Tag Archives: Kalaloch beach

World Water Day 2021 … Yesterday

A Summer Sunset Over Kalaloch Beach, Olympic National Park (Washington)

I’m a day late in posting this – probably because I didn’t realize that March 22, 2021 was World Water Day. So, better late than never, I’m posting a water image the day after World Water Day.

We are a very lucky world to have so much life-giving water. It behooves us, as a species, to take better care of this precious resource. With climage change, I have a feeling that future battles will be fought over water.

As for this image, it was captured during a late August visit in 2019, and while there were people out there, there were not as many as I thought, given that it was summer. If you’ve never visited Olympic National Park, you should put it on your to-see bucket list. It’s a national park with a bit of everything: lush green temperate rainforests, ocean beaches, and rugged mountains.

Copyright Rebecca L. Latson, all rights reserved.

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Filed under National Parks, Olympic National Park, Photography, Travel, Washington State

A Lesson In Composition

The Evening View From The Gazebo

A Kalaloch Beach sunset from the gazebo, Olympic National Park

Good morning, class. Today’s lesson will be in composition: as in, what to try and avoid when composing your image.

Now, the image above is lovely, or rather, is looking upon a lovely scene. At the time I captured it, I know I wanted to get the scene below framed by the gazebo structure. However, I must have suffered a bit of a brain fart, because the composition did not come out as I’d hoped. What I should have done (and don’t know why I didn’t), was include at least a portion of a third post into the left side of the photo. Right now, in this image, things look a little weighted and not quite right. There is part of a post on the far right side, and a post in the middle, but absolutely nothing on the left side.

So, the moral (lesson) of this story is to try and make certain that, when looking through the camera viewfinder, your images are evenly weighted with regard to natural frames (like the gazebo posts).

Copyright Rebecca L. Latson, all rights reserved.

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Filed under Canon, Composition, Lessons, National Parks, natural frames, Olympic National Park, Photography

Kalaloch Beach Afterglow

Kalaloch Beach Afterglow

I was so darned tickled with myself for staying up and capturing the summer sunset on this beach while I was there. I was still wide awake and decided to stick around a little longer. I had a feeling there will continue to be some sort of light show as the sun produced a “last hurrah” of color, and I was right.

I needed my camera on tripod in order to open up the shutter and let the light in. Because the shutter was slower, I might have shaken things up for a blurry photo if I’d handheld the camera. Besides, the slower shutter speed meant the water in Kalaloch Creek (what you see below) would become more “silky.”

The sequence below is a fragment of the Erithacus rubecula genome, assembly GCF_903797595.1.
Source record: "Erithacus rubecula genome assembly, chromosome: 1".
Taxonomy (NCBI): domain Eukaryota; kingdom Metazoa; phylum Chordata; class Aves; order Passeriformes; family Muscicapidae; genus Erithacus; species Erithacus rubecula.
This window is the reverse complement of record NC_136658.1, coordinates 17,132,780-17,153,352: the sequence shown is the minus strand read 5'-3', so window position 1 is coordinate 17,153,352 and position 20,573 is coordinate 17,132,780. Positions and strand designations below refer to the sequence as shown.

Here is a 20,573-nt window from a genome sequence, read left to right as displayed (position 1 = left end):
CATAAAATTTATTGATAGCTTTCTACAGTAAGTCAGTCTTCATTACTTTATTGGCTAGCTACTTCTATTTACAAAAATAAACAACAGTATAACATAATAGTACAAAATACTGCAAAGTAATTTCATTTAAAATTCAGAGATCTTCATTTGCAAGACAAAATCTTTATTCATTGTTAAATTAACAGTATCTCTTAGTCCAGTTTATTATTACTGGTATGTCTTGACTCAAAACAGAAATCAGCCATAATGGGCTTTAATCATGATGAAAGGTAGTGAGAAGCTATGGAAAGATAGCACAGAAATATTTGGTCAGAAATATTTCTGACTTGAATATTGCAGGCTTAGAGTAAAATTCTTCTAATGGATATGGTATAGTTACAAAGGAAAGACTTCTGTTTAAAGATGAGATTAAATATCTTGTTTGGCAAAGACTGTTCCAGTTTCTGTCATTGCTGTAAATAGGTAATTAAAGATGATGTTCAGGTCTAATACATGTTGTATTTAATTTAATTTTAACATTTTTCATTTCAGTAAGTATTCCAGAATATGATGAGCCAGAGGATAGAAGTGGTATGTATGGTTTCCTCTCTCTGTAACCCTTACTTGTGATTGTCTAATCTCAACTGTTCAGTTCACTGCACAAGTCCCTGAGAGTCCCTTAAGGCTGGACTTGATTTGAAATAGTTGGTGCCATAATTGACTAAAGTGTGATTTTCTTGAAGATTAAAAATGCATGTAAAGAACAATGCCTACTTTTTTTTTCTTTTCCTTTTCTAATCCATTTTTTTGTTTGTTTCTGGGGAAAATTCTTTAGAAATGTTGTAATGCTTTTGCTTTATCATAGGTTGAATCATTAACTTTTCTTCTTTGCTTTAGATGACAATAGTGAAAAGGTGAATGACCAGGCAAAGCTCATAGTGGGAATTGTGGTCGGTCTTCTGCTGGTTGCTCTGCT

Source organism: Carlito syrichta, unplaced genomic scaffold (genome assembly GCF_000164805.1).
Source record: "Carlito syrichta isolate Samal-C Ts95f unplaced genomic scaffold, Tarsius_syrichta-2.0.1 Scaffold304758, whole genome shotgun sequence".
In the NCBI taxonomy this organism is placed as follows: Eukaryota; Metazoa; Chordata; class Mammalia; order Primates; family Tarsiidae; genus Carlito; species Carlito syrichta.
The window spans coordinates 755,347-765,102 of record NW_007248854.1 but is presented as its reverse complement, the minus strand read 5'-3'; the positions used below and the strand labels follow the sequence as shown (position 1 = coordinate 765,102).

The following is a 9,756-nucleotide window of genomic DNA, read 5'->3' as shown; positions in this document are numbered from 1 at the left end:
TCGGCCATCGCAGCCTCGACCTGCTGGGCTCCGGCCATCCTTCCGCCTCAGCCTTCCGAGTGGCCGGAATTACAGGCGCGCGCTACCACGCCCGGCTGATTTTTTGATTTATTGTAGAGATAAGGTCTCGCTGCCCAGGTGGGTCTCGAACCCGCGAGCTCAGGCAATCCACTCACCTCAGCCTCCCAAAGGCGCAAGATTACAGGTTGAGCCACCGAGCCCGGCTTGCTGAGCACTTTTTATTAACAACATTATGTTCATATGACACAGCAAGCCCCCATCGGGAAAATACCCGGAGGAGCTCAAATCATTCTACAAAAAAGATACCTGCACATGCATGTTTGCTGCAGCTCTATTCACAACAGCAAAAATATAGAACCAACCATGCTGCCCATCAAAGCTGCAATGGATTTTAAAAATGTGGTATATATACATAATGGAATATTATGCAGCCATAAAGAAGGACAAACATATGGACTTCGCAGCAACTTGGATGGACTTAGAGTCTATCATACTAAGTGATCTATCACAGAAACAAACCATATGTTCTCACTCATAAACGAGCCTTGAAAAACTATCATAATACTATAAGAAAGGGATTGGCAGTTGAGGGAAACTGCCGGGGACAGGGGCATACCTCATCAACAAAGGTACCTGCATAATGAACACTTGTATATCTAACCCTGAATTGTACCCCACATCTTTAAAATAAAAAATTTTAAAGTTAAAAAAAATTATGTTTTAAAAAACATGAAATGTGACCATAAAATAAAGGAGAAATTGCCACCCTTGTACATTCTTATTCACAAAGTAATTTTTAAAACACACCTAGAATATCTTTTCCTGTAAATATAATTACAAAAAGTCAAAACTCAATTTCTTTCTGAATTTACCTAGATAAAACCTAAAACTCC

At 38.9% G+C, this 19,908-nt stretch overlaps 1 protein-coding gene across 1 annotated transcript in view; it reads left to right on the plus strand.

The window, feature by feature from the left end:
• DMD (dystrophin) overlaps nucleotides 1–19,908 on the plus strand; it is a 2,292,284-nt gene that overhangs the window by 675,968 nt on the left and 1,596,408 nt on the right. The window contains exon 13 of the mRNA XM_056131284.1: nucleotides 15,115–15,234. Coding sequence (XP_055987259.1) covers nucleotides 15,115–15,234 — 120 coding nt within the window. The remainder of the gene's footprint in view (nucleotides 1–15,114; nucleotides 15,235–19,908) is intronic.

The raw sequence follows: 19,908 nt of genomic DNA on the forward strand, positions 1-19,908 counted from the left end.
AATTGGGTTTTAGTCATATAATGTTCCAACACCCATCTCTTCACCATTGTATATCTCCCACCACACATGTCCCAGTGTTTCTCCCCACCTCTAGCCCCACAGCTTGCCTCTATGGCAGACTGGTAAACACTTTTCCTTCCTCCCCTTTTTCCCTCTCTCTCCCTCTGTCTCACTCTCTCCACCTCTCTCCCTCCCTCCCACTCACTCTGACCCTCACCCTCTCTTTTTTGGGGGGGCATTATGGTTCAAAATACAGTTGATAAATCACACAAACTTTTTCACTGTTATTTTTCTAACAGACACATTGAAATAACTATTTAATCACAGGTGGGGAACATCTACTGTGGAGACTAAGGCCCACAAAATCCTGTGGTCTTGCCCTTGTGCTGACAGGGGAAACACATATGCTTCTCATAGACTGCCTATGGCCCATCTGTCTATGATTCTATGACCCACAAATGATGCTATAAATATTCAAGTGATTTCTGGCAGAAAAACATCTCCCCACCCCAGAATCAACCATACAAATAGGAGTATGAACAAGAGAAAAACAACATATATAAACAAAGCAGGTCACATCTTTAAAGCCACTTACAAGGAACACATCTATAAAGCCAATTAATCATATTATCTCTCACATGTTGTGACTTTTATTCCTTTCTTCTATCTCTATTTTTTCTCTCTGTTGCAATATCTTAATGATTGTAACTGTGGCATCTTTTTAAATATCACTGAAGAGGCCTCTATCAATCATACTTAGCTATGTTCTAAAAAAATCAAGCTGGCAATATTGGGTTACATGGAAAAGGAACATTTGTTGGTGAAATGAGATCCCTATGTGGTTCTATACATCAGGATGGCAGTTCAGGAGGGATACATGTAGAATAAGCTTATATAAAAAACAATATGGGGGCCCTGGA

The moral of this story is that you should always stay a little longer after sunset. You’ll either get an afterglow like you see here, or you’ll at least photograph the coming of the “blue hour.”
 
Copyright Rebecca L. Latson, all rights reserved.

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Filed under 5DSR, Canon, Canon 16-35mm f/2.8L III, Canon Lens, National Parks, Olympic National Park, Photography, Seasons, summer, sunset, Travel, Washington State

The Tree Root Cave

Sitting Under The Tree Of LifeBecky And The Tree Of LifeOLYM_RebeccaLatson-1047_Cobble Beach FaciesCobble Beach Facies

For all of you #photographers and #geology fans. The first images are of me under the tree root cave (aka Tree of Life) that was undercut by a small stream and is now hanging in place (and has been for quite a few years, according to what I have read) by a few very strong tree roots. The first two photos show you the cobble beach facies overall and the other photos show you close-ups. Because of where I stood and because it was wet and I didn’t want to get my lens cap wet, I did not use anything for scale. Suffice to say that the cobbles range in size from maybe 5-6 inches to less than 1 inch.

These images are good examples of how you can turn photography into a lesson about something other than just photography.

If you are ever in Olympic National Park, on the western portion of the peninsula, you must go see and photograph this oddity of nature and geology. Turn into the drive to the Kalaloch campground and park in the day use/picnic parking lot. Take the short trail down to the beach, turn right and walk straight about 50 feet to see it.

Copyright Rebecca L. Latson, all rights reserved.

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Filed under Canon, Geology, National Parks, Olympic National Park, Photography, Seasons, Travel, Washington State, winter